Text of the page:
Das mitteralterliche Uenglinger Stadttor

Bild: Das mitteralterliche Uenglinger Stadttor.

Stendal was founded in 1160 by “Albrecht der Bär”, the Margrave of Brandenburg, and developed into a flourishing community during the Middle Ages, spurred on by its bustling trade and membership of the Hanseatic League. Many historical buildings in the Old Town still bear witness to the glorious history of Stendal and the “Old March” in which it is set. The impressive cluster of buildings in the market place, with the town hall, St. Mary’s town hall church and the impressive figure of Roland in front of the old court summerhouse, the two imposing town gates which still survive, St. Nicholas Cathedral, with its exquisite restored stained-glass windows, and St. Catherine’s convent church, with its present function as an atmospheric music forum, are all excellent examples of North German brick Gothic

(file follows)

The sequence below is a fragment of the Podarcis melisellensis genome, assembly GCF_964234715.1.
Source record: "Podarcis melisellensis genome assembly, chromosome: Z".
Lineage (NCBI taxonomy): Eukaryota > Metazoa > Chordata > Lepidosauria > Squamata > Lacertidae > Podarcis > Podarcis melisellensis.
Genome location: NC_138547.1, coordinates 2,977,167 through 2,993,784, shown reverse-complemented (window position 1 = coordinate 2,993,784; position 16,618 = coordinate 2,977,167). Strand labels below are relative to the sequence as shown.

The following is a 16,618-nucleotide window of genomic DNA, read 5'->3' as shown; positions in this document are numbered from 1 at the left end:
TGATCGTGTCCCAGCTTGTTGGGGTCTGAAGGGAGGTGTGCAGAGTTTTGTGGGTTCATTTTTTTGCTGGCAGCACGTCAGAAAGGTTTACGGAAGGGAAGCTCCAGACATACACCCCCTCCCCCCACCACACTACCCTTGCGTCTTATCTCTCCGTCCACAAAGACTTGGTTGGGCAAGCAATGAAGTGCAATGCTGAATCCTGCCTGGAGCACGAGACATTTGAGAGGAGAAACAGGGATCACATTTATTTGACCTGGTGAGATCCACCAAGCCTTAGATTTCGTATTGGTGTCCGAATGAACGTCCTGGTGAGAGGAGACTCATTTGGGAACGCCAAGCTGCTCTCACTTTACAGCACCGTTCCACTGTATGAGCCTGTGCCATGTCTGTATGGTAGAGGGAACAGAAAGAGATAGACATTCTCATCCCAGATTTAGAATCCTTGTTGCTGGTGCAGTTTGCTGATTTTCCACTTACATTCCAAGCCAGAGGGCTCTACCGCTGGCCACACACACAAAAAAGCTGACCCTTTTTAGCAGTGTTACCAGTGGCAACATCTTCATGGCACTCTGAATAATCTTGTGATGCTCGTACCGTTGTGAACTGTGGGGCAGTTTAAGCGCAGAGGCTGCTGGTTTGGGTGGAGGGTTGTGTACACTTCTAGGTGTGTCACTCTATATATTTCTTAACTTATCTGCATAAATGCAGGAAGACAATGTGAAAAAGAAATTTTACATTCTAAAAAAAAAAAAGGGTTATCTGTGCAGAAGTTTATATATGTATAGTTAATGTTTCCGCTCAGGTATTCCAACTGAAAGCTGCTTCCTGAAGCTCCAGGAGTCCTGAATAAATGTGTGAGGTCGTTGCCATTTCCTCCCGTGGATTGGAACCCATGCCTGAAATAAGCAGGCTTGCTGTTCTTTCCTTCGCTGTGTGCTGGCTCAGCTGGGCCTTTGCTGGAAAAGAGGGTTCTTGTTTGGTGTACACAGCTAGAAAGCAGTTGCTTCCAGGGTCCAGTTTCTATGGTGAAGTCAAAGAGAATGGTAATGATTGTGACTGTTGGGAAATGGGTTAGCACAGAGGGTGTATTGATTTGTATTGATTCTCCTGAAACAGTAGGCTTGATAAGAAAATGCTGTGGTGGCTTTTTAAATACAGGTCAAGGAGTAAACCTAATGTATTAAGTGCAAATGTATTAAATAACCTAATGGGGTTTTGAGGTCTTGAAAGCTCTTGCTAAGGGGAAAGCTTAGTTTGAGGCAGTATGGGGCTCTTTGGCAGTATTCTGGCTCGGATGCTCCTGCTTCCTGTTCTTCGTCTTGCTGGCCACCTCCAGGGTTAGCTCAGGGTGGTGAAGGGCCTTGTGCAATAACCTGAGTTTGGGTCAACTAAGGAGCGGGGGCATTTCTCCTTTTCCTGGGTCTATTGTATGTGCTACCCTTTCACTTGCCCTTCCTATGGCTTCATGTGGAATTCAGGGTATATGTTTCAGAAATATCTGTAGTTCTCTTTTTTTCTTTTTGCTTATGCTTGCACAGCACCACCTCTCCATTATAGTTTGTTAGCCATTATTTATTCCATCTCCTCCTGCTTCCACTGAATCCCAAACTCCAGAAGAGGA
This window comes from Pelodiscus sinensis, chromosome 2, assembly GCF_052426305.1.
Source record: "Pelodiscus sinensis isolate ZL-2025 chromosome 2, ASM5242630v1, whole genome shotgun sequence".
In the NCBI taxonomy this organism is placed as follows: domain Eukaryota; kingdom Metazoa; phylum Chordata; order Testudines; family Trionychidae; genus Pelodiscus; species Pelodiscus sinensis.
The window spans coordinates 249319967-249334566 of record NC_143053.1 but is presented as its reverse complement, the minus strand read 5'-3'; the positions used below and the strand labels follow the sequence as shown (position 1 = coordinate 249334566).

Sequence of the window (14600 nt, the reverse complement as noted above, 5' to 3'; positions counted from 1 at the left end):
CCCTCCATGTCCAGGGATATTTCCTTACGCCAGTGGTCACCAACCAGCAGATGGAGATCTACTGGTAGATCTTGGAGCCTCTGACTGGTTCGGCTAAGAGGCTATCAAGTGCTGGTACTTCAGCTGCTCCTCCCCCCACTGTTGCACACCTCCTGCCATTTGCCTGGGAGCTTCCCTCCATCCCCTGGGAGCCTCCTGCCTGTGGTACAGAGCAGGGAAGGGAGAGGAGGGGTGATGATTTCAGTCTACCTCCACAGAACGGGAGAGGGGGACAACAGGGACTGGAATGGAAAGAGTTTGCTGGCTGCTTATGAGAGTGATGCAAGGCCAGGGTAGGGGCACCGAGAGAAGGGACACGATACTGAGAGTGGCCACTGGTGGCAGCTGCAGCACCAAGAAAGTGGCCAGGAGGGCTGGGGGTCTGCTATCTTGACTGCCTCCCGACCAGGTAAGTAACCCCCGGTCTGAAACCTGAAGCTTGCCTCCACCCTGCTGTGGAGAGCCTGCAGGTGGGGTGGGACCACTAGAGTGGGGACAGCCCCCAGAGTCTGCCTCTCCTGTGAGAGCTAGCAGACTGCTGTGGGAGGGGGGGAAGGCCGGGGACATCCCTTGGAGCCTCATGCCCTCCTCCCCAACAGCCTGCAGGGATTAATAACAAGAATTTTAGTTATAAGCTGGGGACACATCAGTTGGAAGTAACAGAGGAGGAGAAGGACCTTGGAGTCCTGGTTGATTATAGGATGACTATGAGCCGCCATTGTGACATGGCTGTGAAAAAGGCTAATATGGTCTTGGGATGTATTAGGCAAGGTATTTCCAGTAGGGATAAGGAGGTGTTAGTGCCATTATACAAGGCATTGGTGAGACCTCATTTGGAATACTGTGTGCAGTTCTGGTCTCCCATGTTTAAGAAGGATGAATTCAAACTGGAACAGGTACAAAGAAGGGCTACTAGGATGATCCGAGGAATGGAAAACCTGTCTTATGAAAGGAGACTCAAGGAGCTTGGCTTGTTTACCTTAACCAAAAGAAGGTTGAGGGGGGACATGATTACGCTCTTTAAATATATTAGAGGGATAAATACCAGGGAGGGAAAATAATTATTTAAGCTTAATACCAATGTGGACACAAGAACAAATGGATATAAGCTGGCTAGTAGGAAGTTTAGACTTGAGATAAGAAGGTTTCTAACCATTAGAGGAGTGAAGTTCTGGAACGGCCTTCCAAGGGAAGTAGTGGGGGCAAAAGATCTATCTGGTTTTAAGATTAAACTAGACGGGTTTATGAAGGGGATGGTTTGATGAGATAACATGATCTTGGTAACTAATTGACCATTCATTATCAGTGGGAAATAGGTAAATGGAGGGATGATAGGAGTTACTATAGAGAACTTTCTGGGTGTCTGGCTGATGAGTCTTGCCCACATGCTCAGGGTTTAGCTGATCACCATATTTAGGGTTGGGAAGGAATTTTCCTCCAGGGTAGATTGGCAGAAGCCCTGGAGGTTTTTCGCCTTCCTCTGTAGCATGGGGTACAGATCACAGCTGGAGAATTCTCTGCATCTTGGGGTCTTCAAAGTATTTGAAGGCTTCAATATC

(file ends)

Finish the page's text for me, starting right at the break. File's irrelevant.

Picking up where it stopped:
Markt mit Ensemble des Rathauses und der Stadt- und Bügerkirche St. Marien

Bild: Markt mit Ensemble des Rathauses und der Stadt- und Bügerkirche St. Marien.

Close to the Altmärkisches Museum of Regional History, which exhibits its artefacts in the old convent buildings, is the Winckelmann Museum, which tells in permanent and special thematic exhibitions of the life, work and influence of Johann Joachim Winckelmann, son of a Stendal shoemaker, who was to gain international respect as the founder of classical aesthetics. Today, Stendal has a population of about 40,000, and is both a historical and a modern town, the regional centre of the Altmark. An attractive place to live and work, it is easily accessible, situated on the high-speed line between Berlin and Hanover, which are both about an hour away.